Bank of Canada to Lay Groundwork for Rate Hike: Decision Guide
(Bloomberg) -- The Bank of Canada is expected to keep the spotlight on inflation at its policy decision this week, as it nears the start of an aggressive campaign of interest rate hikes.
Policy makers led by Governor Tiff Macklem are unlikely to raise their benchmark overnight rate on Wednesday, but the Ottawa-based central bank has already ended a bond-buying stimulus program and hinted at an accelerated time-line for beginning to increase borrowing costs.
A strong run of economic data since their last policy decision in October has only cemented views that rate hikes are imminent.
That economic landscape could give officials scope to hint at an increase as early as next month.
“The main thing I’m watching is how clearly they keep the option of a rate hike on the table for any meeting after this one,” Veronica Clark, an economist at Citigroup Global Markets Inc., said by phone. “So as early as January.”
It’s become increasingly unnecessary for the central bank to keep ultra accommodative policy intact. That includes maintaining short-term money market rates near zero, and suppressing longer-term borrowing costs by holding more than C$400 billion ($316 billion) in Canadian government bonds.
Right now, investors are pricing in five increases next year to its 0.25% benchmark overnight rate, with a more than 50% chance of a first hike by January.
Wednesday’s decision is a statement-only affair with no new forecasts, making a move this week unlikely. But even then, investors are assigning a one-in-four chance of an increase this week.
A move in January is more probable because that decision includes a new set of quarterly economic projections and a news conference by Macklem. Waiting at least one more month gives the bank time to reassess new uncertainties around the omicron variant of Covid-19. The recent flooding in British Columbia also adds to potential downside risks to the outlook.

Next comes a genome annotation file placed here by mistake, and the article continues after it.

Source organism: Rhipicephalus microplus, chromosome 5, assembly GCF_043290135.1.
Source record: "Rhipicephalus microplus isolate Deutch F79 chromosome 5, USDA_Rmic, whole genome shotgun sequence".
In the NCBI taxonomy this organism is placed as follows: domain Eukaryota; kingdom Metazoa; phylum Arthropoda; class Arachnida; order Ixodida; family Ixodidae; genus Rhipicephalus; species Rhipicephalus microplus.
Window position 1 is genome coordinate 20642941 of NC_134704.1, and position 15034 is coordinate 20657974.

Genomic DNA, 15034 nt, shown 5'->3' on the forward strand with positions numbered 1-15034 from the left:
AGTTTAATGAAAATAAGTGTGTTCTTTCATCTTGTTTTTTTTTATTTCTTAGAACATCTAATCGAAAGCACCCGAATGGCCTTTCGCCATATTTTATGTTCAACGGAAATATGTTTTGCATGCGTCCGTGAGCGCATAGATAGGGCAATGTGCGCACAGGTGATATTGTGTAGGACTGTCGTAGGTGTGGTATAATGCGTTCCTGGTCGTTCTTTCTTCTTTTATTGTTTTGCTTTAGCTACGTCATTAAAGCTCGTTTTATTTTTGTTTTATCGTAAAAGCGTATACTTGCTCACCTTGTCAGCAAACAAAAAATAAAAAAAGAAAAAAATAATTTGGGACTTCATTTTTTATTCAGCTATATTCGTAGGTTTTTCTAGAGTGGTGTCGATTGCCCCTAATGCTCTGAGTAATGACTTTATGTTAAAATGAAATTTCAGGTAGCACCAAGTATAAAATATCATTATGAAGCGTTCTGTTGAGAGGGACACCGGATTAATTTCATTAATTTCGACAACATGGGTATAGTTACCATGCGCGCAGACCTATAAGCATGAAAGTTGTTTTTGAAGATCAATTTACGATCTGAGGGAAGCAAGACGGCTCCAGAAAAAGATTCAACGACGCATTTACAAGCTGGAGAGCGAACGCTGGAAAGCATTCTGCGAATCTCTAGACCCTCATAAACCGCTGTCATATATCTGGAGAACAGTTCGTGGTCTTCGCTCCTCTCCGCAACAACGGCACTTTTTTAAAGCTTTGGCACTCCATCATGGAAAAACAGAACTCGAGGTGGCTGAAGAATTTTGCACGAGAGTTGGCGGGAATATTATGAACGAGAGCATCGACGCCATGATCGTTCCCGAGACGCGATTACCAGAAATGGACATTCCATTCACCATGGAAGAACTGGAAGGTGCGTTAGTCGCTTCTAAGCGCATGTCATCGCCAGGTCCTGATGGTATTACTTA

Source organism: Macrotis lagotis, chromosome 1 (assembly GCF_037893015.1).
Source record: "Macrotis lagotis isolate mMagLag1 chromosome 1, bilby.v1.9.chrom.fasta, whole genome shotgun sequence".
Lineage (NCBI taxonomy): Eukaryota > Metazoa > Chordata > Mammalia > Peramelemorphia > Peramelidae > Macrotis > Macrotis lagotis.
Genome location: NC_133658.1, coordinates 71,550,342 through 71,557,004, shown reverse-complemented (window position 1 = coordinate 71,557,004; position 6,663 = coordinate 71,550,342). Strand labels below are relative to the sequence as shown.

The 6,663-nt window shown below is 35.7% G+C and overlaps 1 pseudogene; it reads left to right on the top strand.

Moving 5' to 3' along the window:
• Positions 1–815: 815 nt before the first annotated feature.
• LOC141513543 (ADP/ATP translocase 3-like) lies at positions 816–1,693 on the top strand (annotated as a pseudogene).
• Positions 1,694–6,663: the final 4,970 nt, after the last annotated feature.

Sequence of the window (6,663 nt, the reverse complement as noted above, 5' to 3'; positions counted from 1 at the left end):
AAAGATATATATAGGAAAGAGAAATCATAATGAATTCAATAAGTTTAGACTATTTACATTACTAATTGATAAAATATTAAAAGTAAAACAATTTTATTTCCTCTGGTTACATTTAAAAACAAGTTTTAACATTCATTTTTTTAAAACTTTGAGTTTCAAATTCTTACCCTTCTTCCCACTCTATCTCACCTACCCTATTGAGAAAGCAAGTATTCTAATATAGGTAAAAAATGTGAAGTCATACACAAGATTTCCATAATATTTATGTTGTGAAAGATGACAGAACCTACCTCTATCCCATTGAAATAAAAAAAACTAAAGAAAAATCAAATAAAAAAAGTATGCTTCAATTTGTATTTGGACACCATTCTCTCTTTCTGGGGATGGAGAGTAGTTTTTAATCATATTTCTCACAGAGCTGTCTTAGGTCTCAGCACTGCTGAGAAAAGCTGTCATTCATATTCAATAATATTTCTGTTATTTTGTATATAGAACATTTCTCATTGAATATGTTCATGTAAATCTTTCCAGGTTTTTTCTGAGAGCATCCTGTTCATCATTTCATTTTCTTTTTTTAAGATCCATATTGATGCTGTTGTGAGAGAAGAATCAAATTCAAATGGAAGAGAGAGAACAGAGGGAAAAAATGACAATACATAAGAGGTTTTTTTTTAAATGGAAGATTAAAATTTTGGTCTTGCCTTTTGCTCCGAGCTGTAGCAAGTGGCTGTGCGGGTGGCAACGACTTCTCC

“The statement is likely to balance strong economic data with concerns about omicron,” Josh Nye, an economist at Royal Bank of Canada, said by email.
What Bloomberg Economics Says...
“Though the central bank will not adjust policy levers, it’s likely to ratchet up tougher talk on inflation, adding to the case for a rate hike by next spring.”
--Andrew Husby, economist
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Still, pressure is mounting for officials to act. Inflation is running hot -- with 7 monthly readings above central bank’s 1% to 3% target range.
Wednesday’s decision is coming on the heels of spectacular jobs report that saw employment rise 153,700 last month, quadruple economist expectations. Around 6% of all available jobs -- more than 1 million -- are now vacant.
“Economic slack is vanishing fast and, depending on how the Bank of Canada evaluates the Covid risks at this point, the risk is that the bank decides to bring the ‘live’ meetings forward,” Carlos Capistran, chief economist for Canada and Mexico at Bank of America Corp., said by email.
Opening the door to a hike next month will take some creative navigating around the central bank’s forward guidance.
Macklem has pledged not to raise the policy rate until the economic recovery is complete, something officials don’t project will happen until the “middle quarters” of 2022. That means no earlier than April.
The central bank will provide some more insight into its thinking at a speech and press conference on Thursday by Deputy Governor Toni Gravelle.
Other outstanding issues that could be flicked at this week include new guidance on whether the Bank of Canada plans to sell down some of its bond holdings, and an update to its mandate renewal process.
Every five years, the Bank of Canada and federal government renew the bank’s monetary policy framework and the current mandate expires this year. Economists aren’t expecting a major overhaul of the 2% inflation target.
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